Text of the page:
International Christian Concern (ICC) has learned that on November 19, 2019, Korean evangelist Jinwook Kim was stabbed on the streets in the southeastern Turkish city of Diyarbakir. He later died in the hospital from his injuries; he was 41 years old.
The Public Security Branch Directorate of Murder Bureau has arrested a 16-year-old suspect and an investigation is ongoing.
Kim had arrived in Diyarbakir with his family earlier this year and was pastoring a small community of Christians. The assailant stabbed Kim three times: twice in the heart, once in the back. Officials, however, claim that the incident occurred in an effort to steal Kim’s phone.
Local believers urge the authorities to investigate the incident as an assassination, rather than an attempt at extortion. Kim was married and had one child, although his second is expected to be born in the coming days. A funeral service will be held tomorrow. He had lived in Turkey for five years.
Kim is the first Christian murdered in Turkey since the 2007 Zirve Publishing House murders, which left three Christians martyred in Malatya. Christians living in Turkey have reported an increase in harassment, threats, and other non-violent incidents over the past three years.
Turkey is considered a Tier 2 Country of Particular Concern by the United States Commission on International Religious Freedom.
“This is the first martyrdom since Malatya. The Turkish government has started a massive deportation of Protestant leaders who served in Turkey for many years,” said one church leader. “But deportation isn’t enough for evangelists. This kind of attack would scare [them]. I think this is the last level of a plan, being like China.”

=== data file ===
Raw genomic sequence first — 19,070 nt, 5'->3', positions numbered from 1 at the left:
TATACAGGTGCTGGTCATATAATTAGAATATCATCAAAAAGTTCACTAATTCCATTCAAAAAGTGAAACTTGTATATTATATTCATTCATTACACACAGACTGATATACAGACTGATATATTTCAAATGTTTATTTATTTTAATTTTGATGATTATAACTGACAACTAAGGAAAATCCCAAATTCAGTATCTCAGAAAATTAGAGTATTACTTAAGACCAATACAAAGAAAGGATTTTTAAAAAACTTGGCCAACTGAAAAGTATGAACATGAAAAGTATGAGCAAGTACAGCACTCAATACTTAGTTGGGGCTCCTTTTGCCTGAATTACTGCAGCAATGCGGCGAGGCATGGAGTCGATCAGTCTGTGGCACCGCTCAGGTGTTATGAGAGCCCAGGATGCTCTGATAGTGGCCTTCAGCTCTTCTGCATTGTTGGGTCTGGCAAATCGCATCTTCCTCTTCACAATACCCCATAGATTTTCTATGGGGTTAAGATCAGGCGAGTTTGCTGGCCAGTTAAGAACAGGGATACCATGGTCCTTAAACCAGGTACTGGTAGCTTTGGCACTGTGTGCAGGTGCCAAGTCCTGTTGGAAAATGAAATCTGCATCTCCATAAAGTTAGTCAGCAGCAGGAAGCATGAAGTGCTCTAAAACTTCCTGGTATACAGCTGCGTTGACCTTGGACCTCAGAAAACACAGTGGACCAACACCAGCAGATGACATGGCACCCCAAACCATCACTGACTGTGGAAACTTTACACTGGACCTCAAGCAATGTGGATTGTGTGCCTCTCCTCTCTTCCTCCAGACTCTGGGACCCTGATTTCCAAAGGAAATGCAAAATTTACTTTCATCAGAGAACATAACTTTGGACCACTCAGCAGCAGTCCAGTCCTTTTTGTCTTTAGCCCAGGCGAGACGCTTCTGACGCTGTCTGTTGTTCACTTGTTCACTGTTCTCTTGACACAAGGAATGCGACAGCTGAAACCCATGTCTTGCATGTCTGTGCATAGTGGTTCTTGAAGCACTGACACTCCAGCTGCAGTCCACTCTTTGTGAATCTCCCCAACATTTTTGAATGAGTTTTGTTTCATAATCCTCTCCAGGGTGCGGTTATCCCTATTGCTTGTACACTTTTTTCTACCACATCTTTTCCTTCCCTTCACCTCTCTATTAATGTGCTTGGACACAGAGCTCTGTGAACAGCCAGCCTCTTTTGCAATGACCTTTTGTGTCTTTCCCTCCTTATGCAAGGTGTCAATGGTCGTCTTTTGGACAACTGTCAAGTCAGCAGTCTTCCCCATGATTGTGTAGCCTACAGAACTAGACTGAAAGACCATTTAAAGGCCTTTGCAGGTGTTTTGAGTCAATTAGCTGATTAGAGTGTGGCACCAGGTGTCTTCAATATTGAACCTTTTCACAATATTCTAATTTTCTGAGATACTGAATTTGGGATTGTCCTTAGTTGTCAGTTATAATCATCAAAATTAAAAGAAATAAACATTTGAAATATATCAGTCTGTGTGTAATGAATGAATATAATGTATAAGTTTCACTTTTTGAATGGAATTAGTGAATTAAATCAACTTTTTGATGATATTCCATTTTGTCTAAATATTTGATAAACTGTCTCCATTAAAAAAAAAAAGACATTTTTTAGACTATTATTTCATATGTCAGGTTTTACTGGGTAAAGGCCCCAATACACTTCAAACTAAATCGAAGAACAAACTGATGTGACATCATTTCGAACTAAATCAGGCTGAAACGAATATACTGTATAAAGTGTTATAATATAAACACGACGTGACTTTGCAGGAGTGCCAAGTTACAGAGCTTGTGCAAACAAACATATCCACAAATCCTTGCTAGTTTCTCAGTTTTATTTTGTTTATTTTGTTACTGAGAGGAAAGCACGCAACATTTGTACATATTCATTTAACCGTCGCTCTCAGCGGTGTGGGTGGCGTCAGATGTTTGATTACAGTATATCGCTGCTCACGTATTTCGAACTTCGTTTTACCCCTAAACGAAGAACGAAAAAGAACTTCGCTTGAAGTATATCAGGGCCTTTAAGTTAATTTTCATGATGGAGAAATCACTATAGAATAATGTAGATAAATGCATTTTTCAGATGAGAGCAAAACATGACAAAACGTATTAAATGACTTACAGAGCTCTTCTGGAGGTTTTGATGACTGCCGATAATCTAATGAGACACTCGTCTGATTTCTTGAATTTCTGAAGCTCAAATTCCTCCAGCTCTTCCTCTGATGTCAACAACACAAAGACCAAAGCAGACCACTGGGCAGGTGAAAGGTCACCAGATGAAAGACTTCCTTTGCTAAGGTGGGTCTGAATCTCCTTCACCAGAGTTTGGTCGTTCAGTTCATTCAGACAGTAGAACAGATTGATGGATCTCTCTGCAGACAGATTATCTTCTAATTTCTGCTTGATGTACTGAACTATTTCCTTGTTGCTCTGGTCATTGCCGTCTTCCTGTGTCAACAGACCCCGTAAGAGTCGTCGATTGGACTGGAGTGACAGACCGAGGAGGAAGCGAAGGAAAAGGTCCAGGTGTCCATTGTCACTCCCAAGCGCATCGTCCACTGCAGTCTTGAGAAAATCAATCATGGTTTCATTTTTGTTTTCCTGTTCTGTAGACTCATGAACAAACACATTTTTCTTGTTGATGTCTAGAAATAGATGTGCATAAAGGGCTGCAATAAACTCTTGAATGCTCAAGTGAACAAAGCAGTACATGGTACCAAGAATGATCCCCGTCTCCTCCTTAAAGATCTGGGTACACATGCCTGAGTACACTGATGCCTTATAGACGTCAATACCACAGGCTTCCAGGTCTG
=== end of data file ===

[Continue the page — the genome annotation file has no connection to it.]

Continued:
“This wasn’t just a robbery; they came to kill him,” added a Turkish evangelist, who received a death threat the day after this incident. “We always get threats. A brother prophesied a few days ago that they (the government) are going to kick out these foreigners, and probably kill a few Turkish brothers. They are going to cause chaos. They know that I am trying to spread the Gospel, so they may target me too. This may be a sign.”
Claire Evans, ICC’s Regional Manager for the Middle East, said: “The grief among Turkey’s Christian community is strongly felt, along with great shock and fear. Martyrdom is not normal in Turkey, and this incident sadly shows just how much the country has changed.
Just this year, we have seen a significant increase in incidents proving how the environment has grown more hostile toward Christianity. We offer our heartfelt condolences to the family and pray for God’s peace for them through this difficult time. We also urge the authorities to set public examples of religious tolerance, and to investigate this incident with honesty and due process of law.”